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Tacoma City Council expected to tentatively pick preferred route to extend Link next week

Post by Lewis Kamb / The News Tribune on April 16, 2013 at 3:53 pm |
April 17, 2013 10:25 am

A week from today, Tacoma’s City Council is expected to finally choose a preferred route to extend Sound Transit’s Link light rail system.

“We’re going to show our hands next week,” Mayor Marilyn Strickland said Tuesday.

The mayor’s comments came following a nearly two-hour presentation Tuesday during which Sound Transit staffers presented findings of the latest engineering analysis for extending the Link along two new potential route alternatives.

The city asked the regional transit authority to analyze the two so-called “hybrid” routes just before Sound Transit was ready to make a recommendation about several routes that previously had been studied.

The routes are being studied to satisfy requirements to compete for a $50 million “Small Starts” grant from the Federal Transit Authority. Sound Transit plans to use the grant to match $50 million from local ST2 tax revenues, plus another $50 million raised from yet unspecified partners to cover the expansion’s estimated $150 million cost.

The proposed hybrids took portions of other potential extension corridors to create two new route possibilities. The city asked for the eleventh-hour analysis because city council members said they wanted to make sure they’re choosing the best option for extending the Link.

As we reported last week, neither proposed hybrid route fared well. Engineers found both to generally be costlier due to added operational capacities needed to support them and other factors. The hybrids also scored lower on a set of various criteria than at least three of the other alternatives previously analyzed.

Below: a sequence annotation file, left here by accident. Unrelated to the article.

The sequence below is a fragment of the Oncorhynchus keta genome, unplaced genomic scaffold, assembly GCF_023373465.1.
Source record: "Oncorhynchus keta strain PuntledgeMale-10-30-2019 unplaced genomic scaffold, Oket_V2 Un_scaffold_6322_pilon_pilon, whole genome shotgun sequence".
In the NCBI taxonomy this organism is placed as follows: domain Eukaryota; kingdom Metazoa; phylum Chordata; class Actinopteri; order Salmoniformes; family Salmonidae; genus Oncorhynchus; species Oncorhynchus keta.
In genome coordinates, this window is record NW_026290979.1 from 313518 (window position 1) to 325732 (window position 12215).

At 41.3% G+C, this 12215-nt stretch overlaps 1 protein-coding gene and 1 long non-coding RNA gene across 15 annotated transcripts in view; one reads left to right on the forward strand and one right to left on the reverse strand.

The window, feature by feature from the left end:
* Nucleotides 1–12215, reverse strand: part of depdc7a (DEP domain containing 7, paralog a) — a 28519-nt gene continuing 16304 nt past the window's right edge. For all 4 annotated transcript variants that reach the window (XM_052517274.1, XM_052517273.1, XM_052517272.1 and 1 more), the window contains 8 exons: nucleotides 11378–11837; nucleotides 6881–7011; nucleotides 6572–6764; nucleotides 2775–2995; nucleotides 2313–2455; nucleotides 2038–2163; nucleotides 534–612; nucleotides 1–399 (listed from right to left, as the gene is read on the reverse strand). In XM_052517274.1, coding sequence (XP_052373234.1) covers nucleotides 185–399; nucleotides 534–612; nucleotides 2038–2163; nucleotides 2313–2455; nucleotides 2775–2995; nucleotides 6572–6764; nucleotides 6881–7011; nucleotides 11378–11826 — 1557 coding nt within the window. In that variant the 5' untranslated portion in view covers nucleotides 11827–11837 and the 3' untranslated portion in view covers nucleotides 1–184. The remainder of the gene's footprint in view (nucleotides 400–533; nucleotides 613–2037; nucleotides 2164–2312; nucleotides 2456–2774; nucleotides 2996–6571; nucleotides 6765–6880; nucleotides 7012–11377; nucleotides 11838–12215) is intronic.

The highest scoring routes include the C1 Eastside, the B1 North End Central and E1 North Downtown Central routes. Estimated costs for a Link expansion along those routes ranged from a low of $119 million (C1) to $163 milllion (B1).

Today’s presentation to council went over the details of the hybrid analyses and briefly reviewed details of the highest scoring route options. The so-called H1 route — a hybrid of parts of the E2 and the C1 routes — ranged in costs from about $140 million to $218 million. The H2 route — a combination of the E1 and C1 routes — ranged from $98 to $176 million.

Sound Transit planner Val Batey noted that choosing a route with a single corridor — rather than one of the hybrid routes, which combine parts of two corridors — likely will cost less during an environmental review process. A single corridor extension likely would require a less stringent environmental assessment, while a two corridor-route  might require a full-blown environmental impact statement, she said.

“We believe our chances to do an environmental assessment versus an environmental impact statement are much better with a single corridor,”  Batey said.

The cost difference between the review processes would be about $2 million, she added.

The council agreed to discuss the various alternatives and come up with a preferred choice at next week’s study session. Several council members, including David BoeMarty Campbell and Joe Lonergan, asked for clarifying information before next week’s discussion. The council will hold a formal vote to recommend its choice on April 30.

Once the city picks a preferred route, its recommendation will be sent to the Sound Transit Board of Directors, who will make the final decision on an extension route. The board could vote on the issue as early as May 23.

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